guide-to-champagne,-france:-where-to-go-and-what-to-drink
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The magnificent sparkling wines of northern France are synonymous with good times, celebration and indulgence. They’re also serious, wonderfully complex and rewarding. Simon Tam takes you on a brief tour of the region, the wines and their delights.

Champagne is one of the loveliest and easiest wine regions to visit in France. It’s only an hour north of Paris by TGV – in fact, I know many local champenois who commute daily to the capital for work, just as Parisians journey in the opposite direction to enjoy lunch at one of the many great restaurants of the Champagne region.

Pick up a hire car and the entire region is your oyster. There are two main communes in Champagne. Epernay is the home of some of the most famous houses, with Moët & Chandon, Pol Roger and Perrier Jouët being just three of the better known. From the plateau of Epernay you can easily see the Côte des Blancs, a chardonnay-dominant area that has wine lovers drooling over its vintages – Krug’s Clos du Mesnil and Taittinger’s Comtes de Champagne Blanc de Blancs are exquisite examples, with both capable of ageing for decades, given patience and the right storage conditions.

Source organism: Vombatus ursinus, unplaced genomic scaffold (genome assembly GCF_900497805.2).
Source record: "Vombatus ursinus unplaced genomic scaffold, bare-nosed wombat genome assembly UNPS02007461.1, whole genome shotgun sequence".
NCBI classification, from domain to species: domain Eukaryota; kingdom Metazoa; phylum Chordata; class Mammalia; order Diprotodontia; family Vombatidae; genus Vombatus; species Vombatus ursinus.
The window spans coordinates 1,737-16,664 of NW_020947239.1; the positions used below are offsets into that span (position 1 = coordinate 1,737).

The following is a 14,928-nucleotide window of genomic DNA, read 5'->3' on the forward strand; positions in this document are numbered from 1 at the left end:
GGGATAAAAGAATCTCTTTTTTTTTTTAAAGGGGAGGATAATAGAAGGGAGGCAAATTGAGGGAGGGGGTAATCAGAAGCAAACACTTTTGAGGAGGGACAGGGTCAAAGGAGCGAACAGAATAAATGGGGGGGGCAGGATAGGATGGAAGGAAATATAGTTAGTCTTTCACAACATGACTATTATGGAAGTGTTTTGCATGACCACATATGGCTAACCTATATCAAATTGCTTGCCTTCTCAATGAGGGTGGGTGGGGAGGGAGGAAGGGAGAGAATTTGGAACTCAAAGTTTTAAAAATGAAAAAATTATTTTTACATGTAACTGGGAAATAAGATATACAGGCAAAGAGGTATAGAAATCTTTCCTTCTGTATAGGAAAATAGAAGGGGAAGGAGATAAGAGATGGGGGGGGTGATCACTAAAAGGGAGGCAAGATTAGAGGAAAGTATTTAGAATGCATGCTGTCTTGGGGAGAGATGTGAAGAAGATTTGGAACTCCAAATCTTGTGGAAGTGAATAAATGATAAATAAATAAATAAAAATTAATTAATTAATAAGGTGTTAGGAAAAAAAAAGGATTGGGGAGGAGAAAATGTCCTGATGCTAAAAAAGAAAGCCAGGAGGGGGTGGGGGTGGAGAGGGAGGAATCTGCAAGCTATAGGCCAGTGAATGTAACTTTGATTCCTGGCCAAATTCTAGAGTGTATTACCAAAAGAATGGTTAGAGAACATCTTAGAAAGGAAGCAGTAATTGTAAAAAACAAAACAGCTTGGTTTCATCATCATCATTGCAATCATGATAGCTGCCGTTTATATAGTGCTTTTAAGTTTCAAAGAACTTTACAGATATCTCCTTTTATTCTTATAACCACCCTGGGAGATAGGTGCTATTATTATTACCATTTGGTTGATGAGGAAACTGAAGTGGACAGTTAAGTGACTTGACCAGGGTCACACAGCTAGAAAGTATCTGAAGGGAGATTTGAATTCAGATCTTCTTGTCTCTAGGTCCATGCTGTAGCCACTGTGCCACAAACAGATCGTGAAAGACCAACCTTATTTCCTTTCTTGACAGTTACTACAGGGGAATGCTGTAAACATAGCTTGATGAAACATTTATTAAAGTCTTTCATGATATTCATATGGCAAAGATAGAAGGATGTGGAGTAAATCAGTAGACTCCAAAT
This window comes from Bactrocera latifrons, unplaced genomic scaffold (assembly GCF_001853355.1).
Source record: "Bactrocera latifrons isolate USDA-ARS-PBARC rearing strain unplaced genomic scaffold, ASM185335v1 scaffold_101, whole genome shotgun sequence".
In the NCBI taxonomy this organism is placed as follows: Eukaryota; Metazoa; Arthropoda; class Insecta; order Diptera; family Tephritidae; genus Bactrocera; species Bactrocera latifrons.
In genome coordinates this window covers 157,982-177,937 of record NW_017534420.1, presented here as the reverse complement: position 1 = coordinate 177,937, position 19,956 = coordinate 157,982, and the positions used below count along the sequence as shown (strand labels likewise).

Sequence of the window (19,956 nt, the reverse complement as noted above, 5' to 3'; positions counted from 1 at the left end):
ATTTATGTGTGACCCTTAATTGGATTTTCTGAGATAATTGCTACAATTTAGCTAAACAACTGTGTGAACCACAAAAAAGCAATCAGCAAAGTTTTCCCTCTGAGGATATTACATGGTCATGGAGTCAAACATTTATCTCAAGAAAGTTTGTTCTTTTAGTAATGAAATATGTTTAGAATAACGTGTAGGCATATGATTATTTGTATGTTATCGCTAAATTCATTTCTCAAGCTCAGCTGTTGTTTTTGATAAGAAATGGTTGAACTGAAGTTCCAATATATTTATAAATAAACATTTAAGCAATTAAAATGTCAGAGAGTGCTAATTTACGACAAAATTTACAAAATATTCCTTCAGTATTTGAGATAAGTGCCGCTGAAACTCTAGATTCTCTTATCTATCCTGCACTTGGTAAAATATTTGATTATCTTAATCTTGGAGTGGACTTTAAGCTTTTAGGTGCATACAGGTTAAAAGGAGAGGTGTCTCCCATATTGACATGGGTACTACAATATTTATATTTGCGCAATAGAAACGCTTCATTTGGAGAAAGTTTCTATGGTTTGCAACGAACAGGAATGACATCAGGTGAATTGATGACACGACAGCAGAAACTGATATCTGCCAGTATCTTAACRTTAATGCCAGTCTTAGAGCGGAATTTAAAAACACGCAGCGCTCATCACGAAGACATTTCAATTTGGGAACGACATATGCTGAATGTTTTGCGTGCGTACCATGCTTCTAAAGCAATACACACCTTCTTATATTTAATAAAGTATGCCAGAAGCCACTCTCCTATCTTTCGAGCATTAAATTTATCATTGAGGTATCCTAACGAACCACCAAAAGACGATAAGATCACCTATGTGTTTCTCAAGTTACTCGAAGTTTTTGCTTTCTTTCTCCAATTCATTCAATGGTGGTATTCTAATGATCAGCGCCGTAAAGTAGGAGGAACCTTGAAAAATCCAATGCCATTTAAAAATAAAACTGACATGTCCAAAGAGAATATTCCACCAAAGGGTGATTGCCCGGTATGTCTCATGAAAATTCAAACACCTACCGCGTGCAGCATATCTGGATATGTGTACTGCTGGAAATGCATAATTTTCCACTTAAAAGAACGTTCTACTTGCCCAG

Reims is the region’s unofficial capital; the Cathedral of Notre Dame de Reims is impressive and photogenic, with beautiful stained- glass windows and Gothic carved portals. Just as important are the great champagne houses headquartered here.

The entrance to a vineyard of Moët & Chandon, the giant of champagne

A well-thought-out itinerary will help you get the most out of your time. Many champagne houses offer guided tours of their cellars, but don’t be too ambitious: visit two to three maisons in leisurely fashion and make time for a luxurious long lunch each day that you’re there. The small fee that several of them charge will include a tasting of their champagne range.

It’s a good idea to focus on a couple of styles of champagne. There are many to choose from, but the styles primarily fall into vintage and non-vintage categories. Vintage releases are made mostly from a single year’s harvest, while non-vintage (or NV) is made from a blend of vintages. The Champagne region sits on the northernmost latitude for grape growing, where there can be barely enough hours of sunshine to ripen the grapes. Thus, the NV blending process allows winemakers to compensate for these difficult geographical circumstances. By ageing the wines for extended periods, they develop a richer character that, when blended to the champagne-house formula, should not only be delicious but also impart the recognisable trademark taste of the producer.